Director: John Michael McDonagh
Rating (UK): 15
Year of Release (UK): 2011
Notable Cast: Brendan Gleeson, Don Cheadle, Mark Strong
After watching the highly rated Calvary back on the very first day of February, it only made sense to revisit the first collaborative effort between John Michael McDonagh and Brendan Gleeson. I figured that The Guard couldn’t be nearly as sombre and sobering as Calvary.
Once again my powers of prediction astound me, for I was correct. Boiled down to its basics, The Guard is a buddy cop comedy centred around two very different characters – one being Gleeson’s small Irish town cop Gerry Boyle and the other Don Cheadle’s FBI Agent Wendell Everett – who must put their differences aside and band together to solve crimes. Well, specifically the one crime here in the form of a drug smuggling operation.
Whilst formulaic, The Guard still manages to work its magic. It may have the makings of a Hollywood big hitter, especially with the presence of Gleeson, Don Cheadle and Mark Strong, but like John Michael McDonagh’s other works, what sets it apart from being just ‘another’ kind of any genre film is its quintessential Irish heart. The specific brand of humour, both dark and lighthearted is so lighting quick and never feels ill-willed is so inherent in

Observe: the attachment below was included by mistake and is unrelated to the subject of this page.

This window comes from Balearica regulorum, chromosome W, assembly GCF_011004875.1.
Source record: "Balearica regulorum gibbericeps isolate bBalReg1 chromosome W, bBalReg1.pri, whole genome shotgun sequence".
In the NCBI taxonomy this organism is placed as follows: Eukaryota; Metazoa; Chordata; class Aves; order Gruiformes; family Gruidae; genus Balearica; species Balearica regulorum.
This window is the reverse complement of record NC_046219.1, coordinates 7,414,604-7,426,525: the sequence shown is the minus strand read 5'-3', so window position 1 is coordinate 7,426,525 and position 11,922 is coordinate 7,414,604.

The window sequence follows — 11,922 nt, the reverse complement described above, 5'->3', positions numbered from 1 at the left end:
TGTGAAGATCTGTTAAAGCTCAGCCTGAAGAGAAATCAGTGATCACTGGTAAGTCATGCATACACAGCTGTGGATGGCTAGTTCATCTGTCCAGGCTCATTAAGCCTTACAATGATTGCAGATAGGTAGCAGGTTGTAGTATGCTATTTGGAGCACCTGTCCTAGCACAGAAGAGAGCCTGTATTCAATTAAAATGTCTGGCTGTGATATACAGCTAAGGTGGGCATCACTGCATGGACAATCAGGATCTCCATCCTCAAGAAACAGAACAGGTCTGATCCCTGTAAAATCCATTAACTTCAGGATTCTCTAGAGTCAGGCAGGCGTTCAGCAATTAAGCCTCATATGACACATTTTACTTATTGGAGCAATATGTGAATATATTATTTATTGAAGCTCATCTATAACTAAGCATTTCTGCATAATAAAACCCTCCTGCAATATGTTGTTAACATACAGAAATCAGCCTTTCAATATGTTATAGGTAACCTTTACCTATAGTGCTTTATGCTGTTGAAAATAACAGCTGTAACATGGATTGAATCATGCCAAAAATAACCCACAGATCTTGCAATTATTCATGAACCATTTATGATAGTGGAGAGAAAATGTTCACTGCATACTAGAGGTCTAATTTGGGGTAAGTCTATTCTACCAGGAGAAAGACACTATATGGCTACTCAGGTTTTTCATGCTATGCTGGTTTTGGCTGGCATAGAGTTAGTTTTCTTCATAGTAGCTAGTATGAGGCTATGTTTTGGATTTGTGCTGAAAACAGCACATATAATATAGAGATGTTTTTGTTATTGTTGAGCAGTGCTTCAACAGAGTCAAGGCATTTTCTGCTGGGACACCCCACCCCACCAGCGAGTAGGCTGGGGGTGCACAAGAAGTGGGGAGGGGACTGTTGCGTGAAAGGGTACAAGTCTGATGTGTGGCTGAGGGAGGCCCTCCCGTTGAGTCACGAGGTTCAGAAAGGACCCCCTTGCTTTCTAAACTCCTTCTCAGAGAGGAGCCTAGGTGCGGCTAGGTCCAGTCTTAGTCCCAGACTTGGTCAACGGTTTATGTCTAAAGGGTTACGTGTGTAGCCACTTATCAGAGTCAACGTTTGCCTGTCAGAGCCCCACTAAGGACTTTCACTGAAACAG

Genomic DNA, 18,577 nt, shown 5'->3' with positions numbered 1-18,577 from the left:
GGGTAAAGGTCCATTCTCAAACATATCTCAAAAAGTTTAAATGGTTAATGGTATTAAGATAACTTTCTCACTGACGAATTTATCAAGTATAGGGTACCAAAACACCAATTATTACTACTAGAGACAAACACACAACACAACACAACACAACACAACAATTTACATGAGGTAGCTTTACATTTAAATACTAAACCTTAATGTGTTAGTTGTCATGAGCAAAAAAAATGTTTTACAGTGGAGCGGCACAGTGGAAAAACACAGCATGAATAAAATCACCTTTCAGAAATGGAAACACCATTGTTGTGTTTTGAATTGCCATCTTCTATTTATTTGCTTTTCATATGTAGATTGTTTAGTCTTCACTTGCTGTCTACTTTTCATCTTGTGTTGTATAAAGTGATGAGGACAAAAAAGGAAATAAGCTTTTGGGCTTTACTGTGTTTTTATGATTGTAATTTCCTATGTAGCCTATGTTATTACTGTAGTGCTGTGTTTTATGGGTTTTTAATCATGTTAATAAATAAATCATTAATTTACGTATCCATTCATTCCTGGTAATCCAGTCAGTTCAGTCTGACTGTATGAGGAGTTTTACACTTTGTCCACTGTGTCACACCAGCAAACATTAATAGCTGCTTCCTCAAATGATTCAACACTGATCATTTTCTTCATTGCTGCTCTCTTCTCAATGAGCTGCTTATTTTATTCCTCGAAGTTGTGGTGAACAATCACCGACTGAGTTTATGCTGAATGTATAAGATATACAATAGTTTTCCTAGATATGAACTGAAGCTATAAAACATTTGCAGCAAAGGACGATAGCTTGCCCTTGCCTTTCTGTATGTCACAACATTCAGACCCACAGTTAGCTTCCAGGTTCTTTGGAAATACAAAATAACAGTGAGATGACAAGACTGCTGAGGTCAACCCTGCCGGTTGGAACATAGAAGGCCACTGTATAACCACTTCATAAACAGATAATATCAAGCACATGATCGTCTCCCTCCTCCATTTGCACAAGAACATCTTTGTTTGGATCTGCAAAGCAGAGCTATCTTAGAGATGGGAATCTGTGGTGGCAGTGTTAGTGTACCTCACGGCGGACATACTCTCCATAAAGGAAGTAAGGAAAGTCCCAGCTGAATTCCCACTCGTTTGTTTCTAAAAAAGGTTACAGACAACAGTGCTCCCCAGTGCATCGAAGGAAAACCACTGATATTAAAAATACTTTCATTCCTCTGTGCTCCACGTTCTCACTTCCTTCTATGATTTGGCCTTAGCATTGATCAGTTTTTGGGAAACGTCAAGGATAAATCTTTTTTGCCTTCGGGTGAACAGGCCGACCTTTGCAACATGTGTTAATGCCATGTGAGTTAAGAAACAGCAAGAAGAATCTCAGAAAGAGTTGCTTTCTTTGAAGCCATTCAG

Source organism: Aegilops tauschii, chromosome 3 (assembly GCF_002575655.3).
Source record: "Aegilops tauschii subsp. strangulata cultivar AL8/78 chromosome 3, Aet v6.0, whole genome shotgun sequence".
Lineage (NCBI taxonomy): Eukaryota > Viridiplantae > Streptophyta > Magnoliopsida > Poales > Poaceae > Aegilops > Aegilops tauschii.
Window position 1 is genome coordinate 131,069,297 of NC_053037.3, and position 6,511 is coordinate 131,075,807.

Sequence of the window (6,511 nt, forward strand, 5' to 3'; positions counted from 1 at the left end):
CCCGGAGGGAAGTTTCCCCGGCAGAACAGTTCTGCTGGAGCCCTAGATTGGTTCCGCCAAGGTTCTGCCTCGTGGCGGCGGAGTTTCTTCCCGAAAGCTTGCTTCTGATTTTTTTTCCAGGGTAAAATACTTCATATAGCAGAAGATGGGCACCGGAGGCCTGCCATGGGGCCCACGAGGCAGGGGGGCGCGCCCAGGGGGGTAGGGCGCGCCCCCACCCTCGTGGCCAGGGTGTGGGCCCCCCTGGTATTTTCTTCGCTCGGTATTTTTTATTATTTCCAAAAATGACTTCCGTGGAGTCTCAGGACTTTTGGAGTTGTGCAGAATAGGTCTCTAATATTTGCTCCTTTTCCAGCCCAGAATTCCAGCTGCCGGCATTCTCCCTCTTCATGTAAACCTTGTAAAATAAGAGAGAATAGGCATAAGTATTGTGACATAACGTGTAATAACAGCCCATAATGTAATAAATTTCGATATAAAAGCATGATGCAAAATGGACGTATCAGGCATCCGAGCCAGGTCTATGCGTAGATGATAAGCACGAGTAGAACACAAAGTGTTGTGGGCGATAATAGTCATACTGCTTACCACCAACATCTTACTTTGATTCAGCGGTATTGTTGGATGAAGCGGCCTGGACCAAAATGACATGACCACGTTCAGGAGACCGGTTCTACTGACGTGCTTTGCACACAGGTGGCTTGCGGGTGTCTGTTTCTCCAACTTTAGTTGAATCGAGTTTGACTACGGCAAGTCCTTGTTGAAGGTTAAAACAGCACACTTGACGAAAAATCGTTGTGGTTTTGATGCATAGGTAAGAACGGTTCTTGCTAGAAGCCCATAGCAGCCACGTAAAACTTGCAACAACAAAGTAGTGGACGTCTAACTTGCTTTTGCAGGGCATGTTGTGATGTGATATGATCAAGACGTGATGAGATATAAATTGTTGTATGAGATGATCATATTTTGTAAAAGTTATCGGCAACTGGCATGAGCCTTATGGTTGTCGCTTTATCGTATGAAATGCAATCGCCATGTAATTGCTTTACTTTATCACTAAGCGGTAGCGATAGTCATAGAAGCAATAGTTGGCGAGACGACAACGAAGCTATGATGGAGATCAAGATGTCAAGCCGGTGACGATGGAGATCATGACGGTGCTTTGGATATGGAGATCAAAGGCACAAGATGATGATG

Gleeson is always at his best when on home soil, playing a disgruntled, well, anything. Here, he just so happens to be a disgruntled Irish policeman, in Calvary it was a disgruntled priest. Gerry Boyle is a character that in lesser hands could’ve come across as one dimensional and fallen into a pit of clichés, not to mention becoming outright unpalatable due to the string of racist remarks thrust at Cheadle’s Everett.
Gleeson however manages to inject enough depth and layering to his character that I was intrigued to see his motives unfold and genuinely wrong-footed by his decisions on more than one occasion. By painting a picture of a lonely man that has turned bitter and resentful towards the world (often to comedic effect), it becomes easier to feel sympathy for a man who could understandably be described as unpleasant.
By no means the most original film, but one I enjoyed immensely. The writing is sharp enough to slice your finger off if you aren’t careful and the growing fondness – or at least understanding – that grows between Gleeson and Cheadle’s characters was plenty engaging for me. Not as good as the later Calvary which handled the darker themes with more resonance than here, but The Guard still gets a RECrecs 7/10.